After two days on the coast in and around Mendocino where our friends gave us an insider’s lay of the land (basically, the groovers are being slowly squeezed out by a wealthier class led by the dot com crowd) we stayed on the Oakland side of the Bay with old friends Michael Goodwin and Jennifer Oliver. Mike was our introductory guide to SF thirty some odd years ago when we stayed at his old place by Golden Gate Park. Now he lives on the other side, right by what used to be the old Nimitz freeway that was destroyed by the October 1989 Loma Prieta earthquake, where the old ‘hood has been spruced up considerably.

Earthquakes are not such a groove, although they do have the potential of blowing your mind in the morning.

Although we missed out on Sylvie’s home cooking for Eric Drew Feldman (ex Captain Beefheart) and Chuck Prophet (Green on Red) and their mates, here are 30 Hot List highlights of things to do and places to see in NoCal:



*Haight Street west of Fillmore. Sylvie took us to Visit, the new Thai restaurant at 518 Haight St., whose design is as pleasing as the cuisine served (reasonably priced too), although some grousers complain it is too upscale for the neighborhood. Forget the look, grumps; the food is great. The surrounding two blocks have something for everyone -- the new Baghdad 1,001 Nights opens next week (if Vietnamese restaurants are all the rage now, will Iraq eateries be the next post-war foodie trend?), the Vapor Room, a medical marijuana clinic that espouses carbon-neutral methods of taking marijuana (it sure smelled fragrant whenever we walked past), Mediterranean, more Thai, Indian, Vietnamese, Chinese, Ethiopian, Mexican, and Hawaiian restaurants, pizza joints, burger joints, hip cafes, loads of coffee shops, organic bakeries, seedy bars, swank bars, natural food stores, record shops, poster shops, jewelry stores, Hairdo Voodoo, galleries, and semi-normal places specializing in turkey sandwiches, sausages, and beer.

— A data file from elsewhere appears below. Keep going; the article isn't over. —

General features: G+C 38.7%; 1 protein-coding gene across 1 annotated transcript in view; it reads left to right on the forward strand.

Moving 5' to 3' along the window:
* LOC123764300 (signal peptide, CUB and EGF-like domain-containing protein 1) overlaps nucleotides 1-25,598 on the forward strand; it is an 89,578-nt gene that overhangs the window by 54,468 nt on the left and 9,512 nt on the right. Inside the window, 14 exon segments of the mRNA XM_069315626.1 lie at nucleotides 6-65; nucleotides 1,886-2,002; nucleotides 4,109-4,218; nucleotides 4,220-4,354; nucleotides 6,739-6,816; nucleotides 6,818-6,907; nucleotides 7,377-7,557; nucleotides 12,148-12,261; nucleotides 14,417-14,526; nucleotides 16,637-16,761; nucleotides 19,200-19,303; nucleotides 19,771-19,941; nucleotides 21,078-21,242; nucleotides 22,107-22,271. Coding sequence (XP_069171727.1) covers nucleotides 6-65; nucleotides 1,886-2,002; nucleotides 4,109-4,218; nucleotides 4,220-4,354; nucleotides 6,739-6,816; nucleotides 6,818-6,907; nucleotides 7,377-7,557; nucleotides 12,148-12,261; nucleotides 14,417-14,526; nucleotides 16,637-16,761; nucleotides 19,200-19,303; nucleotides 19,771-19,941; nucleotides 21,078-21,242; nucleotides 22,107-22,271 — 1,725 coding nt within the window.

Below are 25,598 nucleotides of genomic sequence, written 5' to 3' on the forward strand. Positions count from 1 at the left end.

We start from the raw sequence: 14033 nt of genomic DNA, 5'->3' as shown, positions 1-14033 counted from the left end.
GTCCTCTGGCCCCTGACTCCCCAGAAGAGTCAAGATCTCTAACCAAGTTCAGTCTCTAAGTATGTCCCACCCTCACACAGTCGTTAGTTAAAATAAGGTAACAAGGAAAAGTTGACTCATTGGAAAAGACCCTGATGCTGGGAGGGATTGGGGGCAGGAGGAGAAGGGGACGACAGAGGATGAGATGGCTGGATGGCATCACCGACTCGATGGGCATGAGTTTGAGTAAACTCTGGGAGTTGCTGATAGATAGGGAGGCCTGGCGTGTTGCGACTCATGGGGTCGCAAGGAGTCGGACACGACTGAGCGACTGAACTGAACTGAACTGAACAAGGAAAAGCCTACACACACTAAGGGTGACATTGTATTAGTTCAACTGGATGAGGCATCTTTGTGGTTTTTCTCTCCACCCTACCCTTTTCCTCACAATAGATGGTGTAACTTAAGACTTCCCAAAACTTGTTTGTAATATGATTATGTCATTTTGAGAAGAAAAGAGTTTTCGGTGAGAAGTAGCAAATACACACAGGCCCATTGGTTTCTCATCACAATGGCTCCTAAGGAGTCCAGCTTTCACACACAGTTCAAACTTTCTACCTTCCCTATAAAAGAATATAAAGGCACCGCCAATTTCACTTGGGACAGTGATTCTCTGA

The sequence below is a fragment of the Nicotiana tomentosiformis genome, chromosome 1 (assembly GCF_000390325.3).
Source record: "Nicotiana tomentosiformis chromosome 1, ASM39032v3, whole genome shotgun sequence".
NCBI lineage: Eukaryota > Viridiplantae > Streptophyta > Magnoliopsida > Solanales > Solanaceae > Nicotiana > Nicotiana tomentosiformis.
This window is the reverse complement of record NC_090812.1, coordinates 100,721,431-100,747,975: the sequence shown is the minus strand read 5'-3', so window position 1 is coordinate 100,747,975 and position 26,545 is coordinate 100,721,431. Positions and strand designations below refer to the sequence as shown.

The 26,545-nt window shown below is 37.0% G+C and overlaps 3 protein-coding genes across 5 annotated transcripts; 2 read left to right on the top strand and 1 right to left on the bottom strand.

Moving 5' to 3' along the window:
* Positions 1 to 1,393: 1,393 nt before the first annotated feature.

*Guitar Solo, 230 Townsend by the Giants’ ballpark, where Sylvie bought her Flea model uke, is one of the great acoustic guitar stores in the world.

*Lark in the Morning, Mendocino. About as full-service a stringed instrument and percussion music store as I’ve seen.

*DeYoung Fine Arts Museum, Golden Gate Park. The art inside is pretty great. The building that contains it, which sort of resembles a big chocolate dessert with a hard-shell exterior and mousse on the inside, is even better.

* Chinatown. It’s the biggest Chinatown outside of Asia and full of Chinese who live, eat, shop and work there. One of the few Chinatowns were the locals outnumber the tourists.

*Bombay Ice Creamery, Valencia Street. On a street packed with great taquerias, Vietnamese, Indian, Chinese and Thai, and even a French joint so cool there’s no sign out front, the Bombay rules with some of the finest ice cream and most exotic flavors anywhere. Do try the Rose Petal and saffron pistachio flavors. Ain’t ever tasted anything like ‘em.

*The Golden Gate bridge. Because it’s there. $5 to enter the San Francisco side or you can walk or bike across for free. The views from the Marin County side are better than postcards.
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*Muir Woods. Redwoods less than a half hour from the Marina District. $3 entry, parking in the summer and especially on weekends is a bitch. The main trail is paved and flat; I saw a woman do it in heels. The trails above offer better views and fewer people. The Muir beach, a couple miles away, offers an easy slice of the rugged California coast.